Ventilation is important, especially when you close the front cover (disc) to move a captured swarm to a new area.  I put two 1" diameter holes on the back of the trap.   I cover both the ventilation and entrance holes with screen to keep out unwanted critters.    The screen on the entrance holes is placed on the inside of the box in order to not block movement of the entrance disk.   NOTE: The screen on the entrance hole is 1/4 inch hardware cloth, which bees can easily pass through.  The screen on the back must be smaller; such as house screen or 8 wires per inch screen.  Otherwise the bees will use the ventilation hole as another entrance/exit. 



A bracket in the back is useful if you are hanging the trap from a limb or on the side of something.


I’m using regular hive staples to join the two supers, but you can use lathe and dry wall screws just as well.

This year I will be reversing the deep and the medium supers. With the present system,  I have to remove the frames of bees and transfer them to my regular deep or another nuc.  By putting the deep on top with the frames, you can just remove the medium and put a nuc cover and a nuc bottom board on the  nuc deep and let them set up their new home.  No need to transfer frames or disturb the bees at all.  As the colony grows, you just add another deep or transfer them to a regular brood chamber.  You can then transfer whenever you want.   You will be surprised how fast a five frame nuc grows.

The medium super on the bottom will provide space that the scouts are looking for.   The entrance hole  can be in front or on the side.  The hole in the entrance is a 1” hole with ½” hardware screen on the inside to keep out the unwanted visitors, such as birds, squirrels etc.  I also put a rotating disk over the entrance hole, which can be closed at night after a swarm is caught or went transporting.

You should put the bait boxes out the beginning of May, just before the flowering crab, apple and plumb trees start to blossom.   Many of the experts will say that the hive needs to be at least 10 feet in the air. I have not found that you need them that high.  I use a step ladder to place the swarm trap, usually in the crook of the tree.  Safety is a concern.  Remember that if you catch a swarm, you also have to take it down, and now it will be heavier than when you put it up there.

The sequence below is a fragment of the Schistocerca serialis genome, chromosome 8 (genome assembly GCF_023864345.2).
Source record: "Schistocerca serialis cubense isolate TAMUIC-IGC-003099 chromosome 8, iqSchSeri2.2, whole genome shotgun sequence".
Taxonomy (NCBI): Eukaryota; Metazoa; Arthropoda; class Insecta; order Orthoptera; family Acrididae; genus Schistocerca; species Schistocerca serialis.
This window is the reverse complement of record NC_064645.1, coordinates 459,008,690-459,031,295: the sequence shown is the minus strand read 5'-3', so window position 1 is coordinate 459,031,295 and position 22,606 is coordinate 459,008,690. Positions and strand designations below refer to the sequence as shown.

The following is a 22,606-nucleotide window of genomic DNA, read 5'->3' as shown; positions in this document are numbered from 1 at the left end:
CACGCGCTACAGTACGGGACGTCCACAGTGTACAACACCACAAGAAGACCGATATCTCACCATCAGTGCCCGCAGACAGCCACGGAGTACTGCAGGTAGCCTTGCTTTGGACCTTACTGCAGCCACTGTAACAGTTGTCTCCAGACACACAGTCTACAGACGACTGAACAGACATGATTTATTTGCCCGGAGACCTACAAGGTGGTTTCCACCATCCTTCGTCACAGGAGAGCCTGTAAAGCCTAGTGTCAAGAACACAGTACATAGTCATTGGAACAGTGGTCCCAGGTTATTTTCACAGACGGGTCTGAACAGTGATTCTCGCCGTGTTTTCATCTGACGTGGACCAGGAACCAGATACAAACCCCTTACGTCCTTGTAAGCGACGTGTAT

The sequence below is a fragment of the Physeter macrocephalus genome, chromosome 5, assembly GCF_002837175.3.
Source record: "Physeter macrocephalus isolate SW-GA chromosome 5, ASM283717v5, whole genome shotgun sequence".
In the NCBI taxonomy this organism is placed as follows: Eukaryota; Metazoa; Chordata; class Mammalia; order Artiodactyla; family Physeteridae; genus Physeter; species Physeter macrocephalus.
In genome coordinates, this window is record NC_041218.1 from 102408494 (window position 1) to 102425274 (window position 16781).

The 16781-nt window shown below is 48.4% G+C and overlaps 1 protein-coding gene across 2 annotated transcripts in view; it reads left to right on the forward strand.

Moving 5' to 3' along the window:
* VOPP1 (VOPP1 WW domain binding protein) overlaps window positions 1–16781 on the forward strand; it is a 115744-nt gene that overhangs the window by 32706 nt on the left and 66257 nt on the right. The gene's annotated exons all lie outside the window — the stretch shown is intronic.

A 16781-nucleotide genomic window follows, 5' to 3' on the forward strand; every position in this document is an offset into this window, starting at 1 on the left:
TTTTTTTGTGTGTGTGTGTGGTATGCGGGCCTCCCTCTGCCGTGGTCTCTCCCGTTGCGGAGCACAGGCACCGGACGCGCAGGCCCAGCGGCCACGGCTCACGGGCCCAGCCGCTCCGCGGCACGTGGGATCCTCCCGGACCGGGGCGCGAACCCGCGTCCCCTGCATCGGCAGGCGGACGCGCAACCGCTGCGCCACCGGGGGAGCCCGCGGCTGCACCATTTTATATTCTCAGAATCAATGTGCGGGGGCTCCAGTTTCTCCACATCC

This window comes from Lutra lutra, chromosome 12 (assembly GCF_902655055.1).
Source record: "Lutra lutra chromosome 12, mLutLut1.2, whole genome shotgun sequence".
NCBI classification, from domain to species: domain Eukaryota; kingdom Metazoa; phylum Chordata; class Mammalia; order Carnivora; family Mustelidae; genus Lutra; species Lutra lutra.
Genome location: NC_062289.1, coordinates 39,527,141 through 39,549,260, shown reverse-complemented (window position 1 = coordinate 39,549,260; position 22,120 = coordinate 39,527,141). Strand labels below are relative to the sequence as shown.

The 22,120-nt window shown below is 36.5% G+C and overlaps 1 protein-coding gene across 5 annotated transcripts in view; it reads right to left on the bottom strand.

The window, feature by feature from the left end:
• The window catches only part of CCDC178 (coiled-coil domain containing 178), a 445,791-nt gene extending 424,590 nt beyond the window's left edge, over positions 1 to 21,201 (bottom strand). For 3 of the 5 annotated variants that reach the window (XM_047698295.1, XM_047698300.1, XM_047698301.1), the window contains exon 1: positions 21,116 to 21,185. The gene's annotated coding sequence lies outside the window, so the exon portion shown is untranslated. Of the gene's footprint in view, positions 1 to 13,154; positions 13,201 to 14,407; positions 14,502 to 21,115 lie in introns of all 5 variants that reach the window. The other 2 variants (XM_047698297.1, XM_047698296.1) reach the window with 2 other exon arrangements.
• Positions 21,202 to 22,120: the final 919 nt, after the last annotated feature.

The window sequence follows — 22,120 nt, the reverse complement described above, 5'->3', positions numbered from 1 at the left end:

Place the opening of the hive to the south or east.  Placement can be along fence lines, or in the flowering trees themselves.

 I use a product called “Swarm Commander”.  This is a commercial product that smells like lemon grass and has a blend of oils that supposedly emulates the nasonov (come hither) pheromone.  Many of the commercial company’s also sell queen lore or lemon grass essential oil which also works well.  The smell of the old drawn brood comb also acts as an attractant.

A word of caution on scenting a swarm trap.  Don’t over-due it.  With the product swarm commander, just use a couple squirts.  Lemon grass can also act as a deterrent if used in excess.

I usually re-bait once a week and watch for activity.  On any given day there are usually a few bees checking it out.  When they are serious about finding a new home, there will be dozens of scout bees looking your swarm trap over.  When they make that final move, your trap will be covered in bees and the entrance will look like bees are being poured into the hive.  It’s quite the sight!

The real plus side to this type of trap is – if you only occasionally check on the trap,  and the bees move in, don’t worry about it. They have plenty of room to start their new hive and you can move them on your time line.

The bees that you are catching are survivor bees that have gone through a winter.  They are bees that were from an established local hive or a feral colony.  Local package bees are $135 for three pounds.  The swarm that you are catching is at least three pounds and hasn’t had to ride from California.

Have fun and happy trapping!

Grandpa Jack’s Bees

EDITOR's NOTE: If you have any questions for "Grandpa Jack" please enter them as comments to this article.  I will pass them on and get you answers.




3 comments:

Gerard Schubert said...

Thanks Jack. Due to your sharing about this topic at the meeting I am inspired to attempt to trap swarms this May/June. I have 2 sites lined up thus far. And thanks for taking the time to write this article.

I'm currently reading Honeybee Democracy by Tom Seely which is dedicated to the dynamics of swarming. Intriguing. Between that and The Buzz about Bees I have learned that we are dealing with a very sophisticated creature. I'm not so sure that I'm keeping bees or that they're just agreeing to stay.

Fred Ransome said...

If you to YouTube and do a search for "honeybee swarm trap" you will find many videos showing use of box type and the pot type swarm traps.

Jodi said...

Great article dad!! Your bees are lucky to have you watching over them, and my boys are lucky to have a beekeeping grandpa!